According to the analytics, the Ravens would have been better off going for two after their previous touchdown, when they were down by eight. Doing so would have maximized their chances of winning in regulation, since going for two and getting it meant that kicking an extra point after scoring again would win the game, while going for two and failing would still leave them with a chance to go for two a second time to tie it.
Interestingly, though, Harbaugh was mic'd up during the game and he clearly consulted with his other coaches and players before deciding to go for two at the end of the game. He wasn't just reading off a sheet or listening to what the analytics wizard behind the curtain told him.
What did the analytics say about going for two and the win, though?
It was basically a toss-up, according to what Ryan Paganetti, a former Philadelphia Eagles assistant coach and analytics manager, tweeted after the game.
At the same time, kicking the extra point and going to overtime carries the 50/50 risk of the Packers winning the coin toss, after which Green Bay could get the ball and march up the field to score a touchdown against a Baltimore secondary that's been ravaged by injuries. The Ravens could lose without ever having the opportunity to possess the ball.
"You don't get a point for going to overtime in football," the NFL's Lopez said. "If this were hockey, it'd be a different story; like, kick the extra point, try to get it to overtime, you get half a win or whatever it is. You don't get that in the NFL; ties happen less than 10% of the time when you go to overtime.
"The attractiveness of getting to overtime does not make any sense, especially because you put players at further risk for injury, your load for your players is going to be higher come the next week. If you can get the game over with and win in regulation, there's a lot of value there. It's just easier to look at the failure and base your commentary on that."
Is analytics going to ruin the game like it did with baseball?
Nah. Sure, baseball has become an incessant sequence of strikeouts punctuated by home runs, but basketball has capitalized on the efficiencies of taking more 3-point shots as opposed to low-percentage mid-range 2-pointers, and that's been a good thing.
Similarly, as ESPN's Brian Burke has said, the growth of the passing game and the increased acceptance of going for it in high-leverage situations such as on fourth down or during a point-after conversion has made football much more thrilling to watch. The nerds bring the fun!
Despite all this talk about process, a lot of analytics-based calls have had favorable outcomes, too, right?
Yep. The first time the Chargers and Chiefs played back in Week 3, Los Angeles lined up to go for it on fourth-and-4 from K.C.'s 30 with 48 seconds to go in a tie game. A false start penalty backed them up 5 yards, but Staley opted to go for it on fourth-and-9 anyway. He clearly didn't want to give Mahomes the ball back without exhausting every opportunity to win the game while his team had the ball. The Chargers converted due to a pass interference call, and they were in the end zone two plays later. L.A. won by six.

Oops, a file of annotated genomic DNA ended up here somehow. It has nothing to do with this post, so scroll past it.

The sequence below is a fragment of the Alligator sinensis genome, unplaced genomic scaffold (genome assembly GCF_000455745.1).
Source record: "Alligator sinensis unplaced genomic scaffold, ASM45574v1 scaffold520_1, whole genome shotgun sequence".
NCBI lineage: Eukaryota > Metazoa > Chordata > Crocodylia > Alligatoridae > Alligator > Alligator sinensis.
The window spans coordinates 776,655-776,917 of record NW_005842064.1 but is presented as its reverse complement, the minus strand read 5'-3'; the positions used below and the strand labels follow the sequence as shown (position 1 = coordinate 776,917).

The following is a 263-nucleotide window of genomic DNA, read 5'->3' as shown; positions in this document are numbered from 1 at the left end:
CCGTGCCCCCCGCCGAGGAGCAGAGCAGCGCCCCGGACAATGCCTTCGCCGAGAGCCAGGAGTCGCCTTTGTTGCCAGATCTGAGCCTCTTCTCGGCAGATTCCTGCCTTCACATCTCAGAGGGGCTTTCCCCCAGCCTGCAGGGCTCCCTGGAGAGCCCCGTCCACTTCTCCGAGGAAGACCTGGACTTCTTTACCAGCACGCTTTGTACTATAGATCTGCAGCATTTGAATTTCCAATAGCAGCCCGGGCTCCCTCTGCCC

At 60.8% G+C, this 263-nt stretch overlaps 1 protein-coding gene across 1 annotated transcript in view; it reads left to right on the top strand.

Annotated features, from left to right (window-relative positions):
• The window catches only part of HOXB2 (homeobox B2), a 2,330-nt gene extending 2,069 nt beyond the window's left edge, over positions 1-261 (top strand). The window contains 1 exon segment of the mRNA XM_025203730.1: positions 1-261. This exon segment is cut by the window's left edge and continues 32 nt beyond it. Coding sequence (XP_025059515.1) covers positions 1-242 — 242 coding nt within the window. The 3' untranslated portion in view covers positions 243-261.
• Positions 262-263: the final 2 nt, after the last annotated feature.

When the Detroit Lions got their first victory, in Week 13 against the Vikings, they went for it on fourth-and-1 from their own 28 while leading by two with 4:08 to go. Ben Baldwin's model strongly suggested this was the right call. Jared Goff was sacked and lost a fumble, which seemed like a disastrous outcome. Yet even though the Vikings scored a TD two minutes later, the Lions still had plenty of time to march back up the field to win the game.
Heck, just last Saturday in Week 15, the Indianapolis Colts had Carson Wentz attempt quarterback sneaks on fourth-and-1 three times against New England: from their own 44 in the second quarter, from the Patriots' 38 in the third quarter, and from their own 43 in the fourth quarter. They converted all three and won the game.
Also, when trailing 20-7 with nine minutes remaining, Bill Belichick went old school and opted for a field goal instead of going for it on fourth-and-goal from the 7. Baldwin's model called that decision a toss-up. The anti-analytics dinosaurs must have missed that one.
How can some of these fuddy-duddies have their minds changed?
According to Lopez, the same way a lot of coaches became convinced: By emphasizing when this stuff has worked.
"The best way to convince football coaches to do anything is to show them film," Lopez said. "They maybe don't respond as quickly to graphs or tables or win probability or expected points. I think one of the things that's really helped get some of the coaches that maybe you would have perceived as against this stuff is to say, 'For every example that you're thinking of, here are all the examples where it worked.'
"I think it's funny that we're having this conversation after the Colts had three quarterback sneaks (on fourth down) against the Patriots. That's the kind of game that should be celebrated. That's the anecdote that we want to draw from, as much as what's happened to the Chargers and the Ravens.
"That's how the discourse has to happen. It's not about just saying, 'Hey, you're wrong.'"
Yeah, but what about the dude in his basement in Des Moines?
It's ironic that Lombardi used that metaphor in his anti-analytics rant. Dennis Lock, the Buffalo Bills' director of football research and strategy, earned his Ph.D. in statistics from Iowa State, which is about a 40-minute drive from Des Moines. Lock is now working to help inform the way the Bills actually make decisions. Lombardi is just a guy talking into a microphone - probably from his basement.
Dom Cosentino is a senior features writer at theScore.